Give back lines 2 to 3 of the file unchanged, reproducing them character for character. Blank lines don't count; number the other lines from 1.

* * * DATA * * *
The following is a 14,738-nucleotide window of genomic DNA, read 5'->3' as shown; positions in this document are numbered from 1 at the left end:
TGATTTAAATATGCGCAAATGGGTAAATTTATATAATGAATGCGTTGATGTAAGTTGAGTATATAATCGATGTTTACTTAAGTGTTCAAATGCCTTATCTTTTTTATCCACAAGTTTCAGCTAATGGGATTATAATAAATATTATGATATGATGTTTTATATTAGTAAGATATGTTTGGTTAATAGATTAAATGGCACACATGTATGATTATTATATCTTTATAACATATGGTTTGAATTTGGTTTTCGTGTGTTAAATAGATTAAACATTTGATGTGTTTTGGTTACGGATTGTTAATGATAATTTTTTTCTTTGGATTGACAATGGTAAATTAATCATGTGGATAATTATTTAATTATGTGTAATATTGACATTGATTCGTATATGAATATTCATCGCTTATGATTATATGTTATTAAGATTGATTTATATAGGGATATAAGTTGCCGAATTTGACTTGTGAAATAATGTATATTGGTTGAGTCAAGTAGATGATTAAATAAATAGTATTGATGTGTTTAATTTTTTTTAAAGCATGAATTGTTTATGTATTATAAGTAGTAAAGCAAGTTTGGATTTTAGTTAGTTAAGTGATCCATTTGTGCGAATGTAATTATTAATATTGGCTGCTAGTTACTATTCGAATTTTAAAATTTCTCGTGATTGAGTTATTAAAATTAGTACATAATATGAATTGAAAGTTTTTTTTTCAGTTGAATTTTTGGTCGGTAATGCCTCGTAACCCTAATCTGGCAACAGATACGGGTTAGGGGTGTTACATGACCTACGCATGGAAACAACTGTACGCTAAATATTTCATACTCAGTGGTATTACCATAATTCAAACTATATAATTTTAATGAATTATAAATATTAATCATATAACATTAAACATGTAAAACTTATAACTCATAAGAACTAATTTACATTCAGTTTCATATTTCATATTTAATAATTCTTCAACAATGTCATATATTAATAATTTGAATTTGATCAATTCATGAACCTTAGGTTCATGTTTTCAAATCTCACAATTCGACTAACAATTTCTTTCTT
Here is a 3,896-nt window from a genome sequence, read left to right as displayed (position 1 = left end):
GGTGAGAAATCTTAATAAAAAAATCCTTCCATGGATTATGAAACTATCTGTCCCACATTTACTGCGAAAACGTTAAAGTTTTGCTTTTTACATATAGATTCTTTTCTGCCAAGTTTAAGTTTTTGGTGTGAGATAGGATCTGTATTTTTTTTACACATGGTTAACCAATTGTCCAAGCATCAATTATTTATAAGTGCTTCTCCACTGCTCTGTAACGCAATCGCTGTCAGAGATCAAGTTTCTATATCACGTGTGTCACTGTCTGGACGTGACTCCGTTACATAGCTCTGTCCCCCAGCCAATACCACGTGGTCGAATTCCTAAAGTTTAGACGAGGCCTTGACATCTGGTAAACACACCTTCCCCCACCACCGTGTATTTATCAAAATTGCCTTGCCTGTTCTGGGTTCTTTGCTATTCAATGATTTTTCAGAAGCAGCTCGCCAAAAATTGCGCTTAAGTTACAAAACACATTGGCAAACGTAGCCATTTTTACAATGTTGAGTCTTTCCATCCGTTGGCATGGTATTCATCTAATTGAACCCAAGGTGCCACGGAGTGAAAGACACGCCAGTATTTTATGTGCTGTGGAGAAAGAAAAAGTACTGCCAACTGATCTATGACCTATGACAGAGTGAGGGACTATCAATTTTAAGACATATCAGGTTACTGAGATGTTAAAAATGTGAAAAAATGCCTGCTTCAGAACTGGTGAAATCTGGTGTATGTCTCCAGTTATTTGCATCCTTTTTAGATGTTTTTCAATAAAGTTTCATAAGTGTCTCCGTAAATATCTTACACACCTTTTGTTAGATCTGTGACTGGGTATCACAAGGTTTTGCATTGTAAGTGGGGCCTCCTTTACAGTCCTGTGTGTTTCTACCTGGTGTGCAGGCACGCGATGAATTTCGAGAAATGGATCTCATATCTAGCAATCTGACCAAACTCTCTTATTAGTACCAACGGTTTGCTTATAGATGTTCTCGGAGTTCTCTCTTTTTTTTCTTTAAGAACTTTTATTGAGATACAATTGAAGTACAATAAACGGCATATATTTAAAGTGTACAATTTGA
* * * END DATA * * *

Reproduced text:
TGATTTAAATATGCGCAAATGGGTAAATTTATATAATGAATGCGTTGATGTAAGTTGAGTATATAATCGATGTTTACTTAAGTGTTCAAATGCCTTATCTTTTTTATCCACAAGTTTCAGCTAATGGGATTATAATAAATATTATGATATGATGTTTTATATTAGTAAGATATGTTTGGTTAATAGATTAAATGGCACACATGTATGATTATTATATCTTTATAACATATGGTTTGAATTTGGTTTTCGTGTGTTAAATAGATTAAACATTTGATGTGTTTTGGTTACGGATTGTTAATGATAATTTTTTTCTTTGGATTGACAATGGTAAATTAATCATGTGGATAATTATTTAATTATGTGTAATATTGACATTGATTCGTATATGAATATTCATCGCTTATGATTATATGTTATTAAGATTGATTTATATAGGGATATAAGTTGCCGAATTTGACTTGTGAAATAATGTATATTGGTTGAGTCAAGTAGATGATTAAATAAATAGTATTGATGTGTTTAATTTTTTTTAAAGCATGAATTGTTTATGTATTATAAGTAGTAAAGCAAGTTTGGATTTTAGTTAGTTAAGTGATCCATTTGTGCGAATGTAATTATTAATATTGGCTGCTAGTTACTATTCGAATTTTAAAATTTCTCGTGATTGAGTTATTAAAATTAGTACATAATATGAATTGAAAGTTTTTTTTTCAGTTGAATTTTTGGTCGGTAATGCCTCGTAACCCTAATCTGGCAACAGATACGGGTTAGGGGTGTTACATGACCTACGCATGGAAACAACTGTACGCTAAATATTTCATACTCAGTGGTATTACCATAATTCAAACTATATAATTTTAATGAATTATAAATATTAATCATATAACATTAAACATGTAAAACTTATAACTCATAAGAACTAATTTACATTCAGTTTCATATTTCATATTTAATAATTCTTCAACAATGTCATATATTAATAATTTGAATTTGATCAATTCATGAACCTTAGGTTCATGTTTTCAAATCTCACAATTCGACTAACAATTTCTTTCTT
Here is a 3,896-nt window from a genome sequence, read left to right as displayed (position 1 = left end):